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  9. #9
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    2nd

    using properties from parabolas, the parabola opens up and its vertex is in the center. at -3/2, you have a decreasing slope, until you hit the vertex at (0,-1) where the slop is zero, then it becomes positive. just another way to look at it
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  10. #10
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    Quote Originally Posted by Hibijibi View Post
    A spherical balloon filled with helium at the rate of 2 in^2 / sec. Find the rate of change of the radius at the moment when the radius is 1 inch. Any advice? (I'm working on the final exam review sheet my professor gave me so lots of questions ^_^)
    for this and other problems with related rates, make sure you know the formulas. for a sphere V=\frac{4}{3}\pi r^3
    when you differentiate the function you get
    \frac{dV}{dt}=4\pi r^2\frac{dr}{dt}
    you know that \frac{dV}{dt} is 2in^2/sec, volume with respect to time. radius is 1, just solve for dr/dt, the rate of change of the radius with respect to time. with these problems, its just taking your derivative, realize what is changing and plug in what you know
    make sure you use the thank button
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    A maximization problem. A square is to be cut from each corner of a piece of paper which is 8 cm by 10 cm, and the sides are to be folded up to create an open box. What should the side of the square be for maximum volume? What's the basic process for maximizing problems?
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  12. #12
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    Quote Originally Posted by Hibijibi View Post
    A maximization problem. A square is to be cut from each corner of a piece of paper which is 8 cm by 10 cm, and the sides are to be folded up to create an open box. What should the side of the square be for maximum volume? What's the basic process for maximizing problems?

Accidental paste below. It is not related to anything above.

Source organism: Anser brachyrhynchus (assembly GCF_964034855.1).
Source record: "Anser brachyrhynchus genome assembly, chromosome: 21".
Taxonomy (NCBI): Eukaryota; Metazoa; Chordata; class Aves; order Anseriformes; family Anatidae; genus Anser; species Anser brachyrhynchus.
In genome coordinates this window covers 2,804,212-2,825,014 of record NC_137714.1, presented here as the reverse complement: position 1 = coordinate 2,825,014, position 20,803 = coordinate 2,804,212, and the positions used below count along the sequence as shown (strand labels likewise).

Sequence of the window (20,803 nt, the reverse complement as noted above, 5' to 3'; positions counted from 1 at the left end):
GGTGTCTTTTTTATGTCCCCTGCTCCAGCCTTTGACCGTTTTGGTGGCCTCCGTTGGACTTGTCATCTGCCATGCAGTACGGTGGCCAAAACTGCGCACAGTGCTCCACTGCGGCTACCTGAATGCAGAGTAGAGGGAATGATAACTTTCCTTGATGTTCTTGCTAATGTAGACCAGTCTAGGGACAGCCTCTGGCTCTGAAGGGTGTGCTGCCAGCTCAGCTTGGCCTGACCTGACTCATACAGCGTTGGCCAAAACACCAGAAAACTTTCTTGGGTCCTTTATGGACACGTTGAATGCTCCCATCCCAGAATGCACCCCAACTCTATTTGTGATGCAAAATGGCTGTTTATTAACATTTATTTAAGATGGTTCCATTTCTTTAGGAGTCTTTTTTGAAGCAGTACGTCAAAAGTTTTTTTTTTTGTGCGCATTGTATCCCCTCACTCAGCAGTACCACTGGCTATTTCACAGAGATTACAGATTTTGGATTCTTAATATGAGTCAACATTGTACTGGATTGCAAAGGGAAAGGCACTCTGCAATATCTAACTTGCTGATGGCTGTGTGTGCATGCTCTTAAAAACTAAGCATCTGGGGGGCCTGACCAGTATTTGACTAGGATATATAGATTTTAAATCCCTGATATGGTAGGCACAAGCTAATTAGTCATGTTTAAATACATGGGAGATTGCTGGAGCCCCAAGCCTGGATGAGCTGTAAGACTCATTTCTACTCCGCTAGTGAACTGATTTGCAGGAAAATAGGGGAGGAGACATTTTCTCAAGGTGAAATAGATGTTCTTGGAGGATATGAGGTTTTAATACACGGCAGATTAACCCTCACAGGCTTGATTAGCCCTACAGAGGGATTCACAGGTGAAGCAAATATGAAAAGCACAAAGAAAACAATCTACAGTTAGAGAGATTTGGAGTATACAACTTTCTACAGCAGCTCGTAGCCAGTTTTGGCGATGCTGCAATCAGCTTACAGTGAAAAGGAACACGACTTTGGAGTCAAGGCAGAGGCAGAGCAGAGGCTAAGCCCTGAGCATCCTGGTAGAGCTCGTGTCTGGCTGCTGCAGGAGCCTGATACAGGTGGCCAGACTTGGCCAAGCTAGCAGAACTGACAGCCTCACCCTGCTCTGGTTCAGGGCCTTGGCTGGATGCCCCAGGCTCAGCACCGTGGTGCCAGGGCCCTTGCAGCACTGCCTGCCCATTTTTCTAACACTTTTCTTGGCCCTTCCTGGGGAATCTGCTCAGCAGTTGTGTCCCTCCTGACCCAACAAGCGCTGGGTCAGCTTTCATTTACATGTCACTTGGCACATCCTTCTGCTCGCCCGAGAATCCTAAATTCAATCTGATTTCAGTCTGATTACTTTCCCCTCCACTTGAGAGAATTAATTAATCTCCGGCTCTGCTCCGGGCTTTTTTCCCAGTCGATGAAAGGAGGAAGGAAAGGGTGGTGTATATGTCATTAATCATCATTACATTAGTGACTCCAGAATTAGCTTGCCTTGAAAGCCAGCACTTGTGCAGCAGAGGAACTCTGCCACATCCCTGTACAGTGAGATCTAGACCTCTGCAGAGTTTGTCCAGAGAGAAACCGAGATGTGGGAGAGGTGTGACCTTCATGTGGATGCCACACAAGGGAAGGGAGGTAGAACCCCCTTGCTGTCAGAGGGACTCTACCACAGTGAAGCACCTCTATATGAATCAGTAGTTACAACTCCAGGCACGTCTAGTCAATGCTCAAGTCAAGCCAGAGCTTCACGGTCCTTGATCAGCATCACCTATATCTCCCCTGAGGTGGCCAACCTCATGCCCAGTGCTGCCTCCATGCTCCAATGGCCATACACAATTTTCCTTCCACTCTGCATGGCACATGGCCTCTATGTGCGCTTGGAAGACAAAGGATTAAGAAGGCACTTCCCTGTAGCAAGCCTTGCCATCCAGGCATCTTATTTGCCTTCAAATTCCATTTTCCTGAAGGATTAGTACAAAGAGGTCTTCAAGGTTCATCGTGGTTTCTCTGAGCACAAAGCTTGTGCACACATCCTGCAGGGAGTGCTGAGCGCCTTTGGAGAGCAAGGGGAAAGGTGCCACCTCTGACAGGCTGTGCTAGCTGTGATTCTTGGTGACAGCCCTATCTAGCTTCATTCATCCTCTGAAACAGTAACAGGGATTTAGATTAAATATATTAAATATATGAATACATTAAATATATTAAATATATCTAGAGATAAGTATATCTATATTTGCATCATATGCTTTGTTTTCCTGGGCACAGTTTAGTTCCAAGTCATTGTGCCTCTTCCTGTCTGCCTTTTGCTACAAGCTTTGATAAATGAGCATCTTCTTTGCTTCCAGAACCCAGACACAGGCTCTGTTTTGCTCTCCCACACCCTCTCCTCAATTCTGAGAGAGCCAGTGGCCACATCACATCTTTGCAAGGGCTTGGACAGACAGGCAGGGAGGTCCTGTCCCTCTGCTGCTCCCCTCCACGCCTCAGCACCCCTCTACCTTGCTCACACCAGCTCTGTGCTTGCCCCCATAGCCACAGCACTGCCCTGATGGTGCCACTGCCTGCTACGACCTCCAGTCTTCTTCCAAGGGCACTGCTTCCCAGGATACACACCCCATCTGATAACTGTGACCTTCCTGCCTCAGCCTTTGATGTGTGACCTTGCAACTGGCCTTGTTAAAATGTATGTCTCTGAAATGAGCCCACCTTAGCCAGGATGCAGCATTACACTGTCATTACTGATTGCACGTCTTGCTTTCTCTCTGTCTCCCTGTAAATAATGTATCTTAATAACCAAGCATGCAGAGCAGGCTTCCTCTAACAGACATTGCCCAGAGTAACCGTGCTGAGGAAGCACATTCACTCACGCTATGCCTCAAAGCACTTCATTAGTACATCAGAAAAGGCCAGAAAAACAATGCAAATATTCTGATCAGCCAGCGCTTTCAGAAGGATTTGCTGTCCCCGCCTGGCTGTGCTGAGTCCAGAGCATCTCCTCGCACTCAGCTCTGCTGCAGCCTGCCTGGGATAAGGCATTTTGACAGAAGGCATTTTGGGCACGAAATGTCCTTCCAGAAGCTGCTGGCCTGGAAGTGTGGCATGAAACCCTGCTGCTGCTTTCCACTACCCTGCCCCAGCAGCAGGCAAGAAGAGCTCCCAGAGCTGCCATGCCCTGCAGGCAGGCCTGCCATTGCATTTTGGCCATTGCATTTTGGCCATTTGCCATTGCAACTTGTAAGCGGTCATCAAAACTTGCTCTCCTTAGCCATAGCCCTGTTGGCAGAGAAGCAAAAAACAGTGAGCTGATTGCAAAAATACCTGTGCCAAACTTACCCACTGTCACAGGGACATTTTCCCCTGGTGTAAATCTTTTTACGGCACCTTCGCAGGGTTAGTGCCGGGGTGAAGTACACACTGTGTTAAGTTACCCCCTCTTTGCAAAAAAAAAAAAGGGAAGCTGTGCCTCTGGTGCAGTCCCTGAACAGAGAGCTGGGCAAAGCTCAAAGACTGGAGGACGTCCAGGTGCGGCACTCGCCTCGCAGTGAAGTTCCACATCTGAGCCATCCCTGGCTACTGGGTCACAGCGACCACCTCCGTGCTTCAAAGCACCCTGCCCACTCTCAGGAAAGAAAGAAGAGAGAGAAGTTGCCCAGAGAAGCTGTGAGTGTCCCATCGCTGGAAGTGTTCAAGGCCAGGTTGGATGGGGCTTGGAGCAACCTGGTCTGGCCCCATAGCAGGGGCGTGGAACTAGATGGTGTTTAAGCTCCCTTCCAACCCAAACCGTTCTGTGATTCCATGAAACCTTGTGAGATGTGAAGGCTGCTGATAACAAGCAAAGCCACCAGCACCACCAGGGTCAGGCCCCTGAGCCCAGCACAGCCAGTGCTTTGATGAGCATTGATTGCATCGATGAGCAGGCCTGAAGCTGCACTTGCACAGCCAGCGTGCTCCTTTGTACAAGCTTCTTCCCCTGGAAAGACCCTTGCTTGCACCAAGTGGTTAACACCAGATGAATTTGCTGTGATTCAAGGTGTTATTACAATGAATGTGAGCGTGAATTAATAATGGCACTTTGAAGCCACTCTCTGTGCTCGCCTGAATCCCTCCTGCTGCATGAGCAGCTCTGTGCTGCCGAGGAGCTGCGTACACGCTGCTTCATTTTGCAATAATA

find a way to relate length width and height...if u draw a picture you will see that the length is 10-x and the width is 8-x for the base of the box. the height is simply x, so V=(10-x)(8-x)(x). you can multiply, then differentiate the function. you set it equal to zero and you will get values for x. you must use the 1st or sometimes 2nd derivative test to see whether the values you got are maximums or minimums.
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  13. #13
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    good night

    i wish i can help you longer, but i have to get up early tomorrow, good night and good luck on your exam
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  14. #14
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    Quote Originally Posted by Mr. Engineer View Post
    i wish i can help you longer, but i have to get up early tomorrow, good night and good luck on your exam
    My Exam still isn't for another 2 days, and thank you. Also I think it would be 10-2x and 8-2x correct? Since each corner on both sides you're taking out an x?